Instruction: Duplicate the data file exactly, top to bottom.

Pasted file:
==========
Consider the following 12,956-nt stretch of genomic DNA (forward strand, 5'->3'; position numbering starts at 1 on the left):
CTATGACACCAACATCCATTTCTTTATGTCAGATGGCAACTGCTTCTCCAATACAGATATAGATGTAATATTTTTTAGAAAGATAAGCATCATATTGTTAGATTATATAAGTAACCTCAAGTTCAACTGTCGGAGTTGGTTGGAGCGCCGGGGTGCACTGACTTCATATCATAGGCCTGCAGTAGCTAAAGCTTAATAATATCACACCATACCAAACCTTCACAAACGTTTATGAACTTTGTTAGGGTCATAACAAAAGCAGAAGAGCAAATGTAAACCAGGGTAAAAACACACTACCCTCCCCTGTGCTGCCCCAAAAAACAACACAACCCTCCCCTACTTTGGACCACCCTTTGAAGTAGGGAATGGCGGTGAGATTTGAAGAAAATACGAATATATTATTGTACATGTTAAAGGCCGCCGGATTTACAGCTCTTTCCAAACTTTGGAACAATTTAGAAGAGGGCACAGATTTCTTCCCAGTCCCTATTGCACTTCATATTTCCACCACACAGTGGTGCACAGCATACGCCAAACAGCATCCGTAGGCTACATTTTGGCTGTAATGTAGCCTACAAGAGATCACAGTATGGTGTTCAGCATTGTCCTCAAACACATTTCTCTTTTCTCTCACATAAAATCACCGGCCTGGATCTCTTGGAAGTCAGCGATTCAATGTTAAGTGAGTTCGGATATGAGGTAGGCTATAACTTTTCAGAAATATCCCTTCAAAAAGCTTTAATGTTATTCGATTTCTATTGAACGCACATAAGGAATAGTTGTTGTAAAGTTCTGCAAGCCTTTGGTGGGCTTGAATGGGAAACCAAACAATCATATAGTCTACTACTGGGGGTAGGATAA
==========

Consider the following 12,956-nt stretch of genomic DNA (forward strand, 5'->3'; position numbering starts at 1 on the left):
CTATGACACCAACATCCATTTCTTTATGTCAGATGGCAACTGCTTCTCCAATACAGATATAGATGTAATATTTTTTAGAAAGATAAGCATCATATTGTTAGATTATATAAGTAACCTCAAGTTCAACTGTCGGAGTTGGTTGGAGCGCCGGGGTGCACTGACTTCATATCATAGGCCTGCAGTAGCTAAAGCTTAATAATATCACACCATACCAAACCTTCACAAACGTTTATGAACTTTGTTAGGGTCATAACAAAAGCAGAAGAGCAAATGTAAACCAGGGTAAAAACACACTACCCTCCCCTGTGCTGCCCCAAAAAACAACACAACCCTCCCCTACTTTGGACCACCCTTTGAAGTAGGGAATGGCGGTGAGATTTGAAGAAAATACGAATATATTATTGTACATGTTAAAGGCCGCCGGATTTACAGCTCTTTCCAAACTTTGGAACAATTTAGAAGAGGGCACAGATTTCTTCCCAGTCCCTATTGCACTTCATATTTCCACCACACAGTGGTGCACAGCATACGCCAAACAGCATCCGTAGGCTACATTTTGGCTGTAATGTAGCCTACAAGAGATCACAGTATGGTGTTCAGCATTGTCCTCAAACACATTTCTCTTTTCTCTCACATAAAATCACCGGCCTGGATCTCTTGGAAGTCAGCGATTCAATGTTAAGTGAGTTCGGATATGAGGTAGGCTATAACTTTTCAGAAATATCCCTTCAAAAAGCTTTAATGTTATTCGATTTCTATTGAACGCACATAAGGAATAGTTGTTGTAAAGTTCTGCAAGCCTTTGGTGGGCTTGAATGGGAAACCAAACAATCATATAGTCTACTACTGGGGGTAGGATAA